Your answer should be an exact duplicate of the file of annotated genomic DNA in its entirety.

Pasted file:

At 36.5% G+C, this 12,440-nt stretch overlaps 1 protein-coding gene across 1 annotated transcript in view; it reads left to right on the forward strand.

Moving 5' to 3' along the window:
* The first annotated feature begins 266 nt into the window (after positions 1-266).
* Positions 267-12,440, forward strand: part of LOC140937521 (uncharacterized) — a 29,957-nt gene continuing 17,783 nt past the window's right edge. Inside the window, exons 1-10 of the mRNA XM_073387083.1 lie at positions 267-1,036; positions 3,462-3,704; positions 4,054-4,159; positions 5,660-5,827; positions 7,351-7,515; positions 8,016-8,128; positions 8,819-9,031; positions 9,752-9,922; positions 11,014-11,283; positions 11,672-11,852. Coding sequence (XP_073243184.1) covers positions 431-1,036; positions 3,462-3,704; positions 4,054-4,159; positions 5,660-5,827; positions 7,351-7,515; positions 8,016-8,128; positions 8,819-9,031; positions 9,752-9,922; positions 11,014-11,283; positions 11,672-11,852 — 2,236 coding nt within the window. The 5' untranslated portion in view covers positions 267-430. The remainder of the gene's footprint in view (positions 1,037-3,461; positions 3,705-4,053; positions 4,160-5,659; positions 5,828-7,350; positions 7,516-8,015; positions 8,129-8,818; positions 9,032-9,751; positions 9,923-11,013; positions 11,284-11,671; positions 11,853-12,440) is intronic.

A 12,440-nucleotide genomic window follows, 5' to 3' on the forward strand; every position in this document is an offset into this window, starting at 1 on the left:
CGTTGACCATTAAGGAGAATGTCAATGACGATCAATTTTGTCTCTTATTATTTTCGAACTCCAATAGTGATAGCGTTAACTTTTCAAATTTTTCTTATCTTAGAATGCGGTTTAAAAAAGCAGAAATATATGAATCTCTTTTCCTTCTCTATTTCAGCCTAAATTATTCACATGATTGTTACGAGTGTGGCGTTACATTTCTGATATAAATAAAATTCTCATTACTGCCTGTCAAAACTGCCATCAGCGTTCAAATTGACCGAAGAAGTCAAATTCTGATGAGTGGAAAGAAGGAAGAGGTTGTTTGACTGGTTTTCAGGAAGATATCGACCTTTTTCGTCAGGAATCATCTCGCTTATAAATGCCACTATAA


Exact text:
At 36.5% G+C, this 12,440-nt stretch overlaps 1 protein-coding gene across 1 annotated transcript in view; it reads left to right on the forward strand.

Moving 5' to 3' along the window:
* The first annotated feature begins 266 nt into the window (after positions 1-266).
* Positions 267-12,440, forward strand: part of LOC140937521 (uncharacterized) — a 29,957-nt gene continuing 17,783 nt past the window's right edge. Inside the window, exons 1-10 of the mRNA XM_073387083.1 lie at positions 267-1,036; positions 3,462-3,704; positions 4,054-4,159; positions 5,660-5,827; positions 7,351-7,515; positions 8,016-8,128; positions 8,819-9,031; positions 9,752-9,922; positions 11,014-11,283; positions 11,672-11,852. Coding sequence (XP_073243184.1) covers positions 431-1,036; positions 3,462-3,704; positions 4,054-4,159; positions 5,660-5,827; positions 7,351-7,515; positions 8,016-8,128; positions 8,819-9,031; positions 9,752-9,922; positions 11,014-11,283; positions 11,672-11,852 — 2,236 coding nt within the window. The 5' untranslated portion in view covers positions 267-430. The remainder of the gene's footprint in view (positions 1,037-3,461; positions 3,705-4,053; positions 4,160-5,659; positions 5,828-7,350; positions 7,516-8,015; positions 8,129-8,818; positions 9,032-9,751; positions 9,923-11,013; positions 11,284-11,671; positions 11,853-12,440) is intronic.

A 12,440-nucleotide genomic window follows, 5' to 3' on the forward strand; every position in this document is an offset into this window, starting at 1 on the left:
CGTTGACCATTAAGGAGAATGTCAATGACGATCAATTTTGTCTCTTATTATTTTCGAACTCCAATAGTGATAGCGTTAACTTTTCAAATTTTTCTTATCTTAGAATGCGGTTTAAAAAAGCAGAAATATATGAATCTCTTTTCCTTCTCTATTTCAGCCTAAATTATTCACATGATTGTTACGAGTGTGGCGTTACATTTCTGATATAAATAAAATTCTCATTACTGCCTGTCAAAACTGCCATCAGCGTTCAAATTGACCGAAGAAGTCAAATTCTGATGAGTGGAAAGAAGGAAGAGGTTGTTTGACTGGTTTTCAGGAAGATATCGACCTTTTTCGTCAGGAATCATCTCGCTTATAAATGCCACTATAA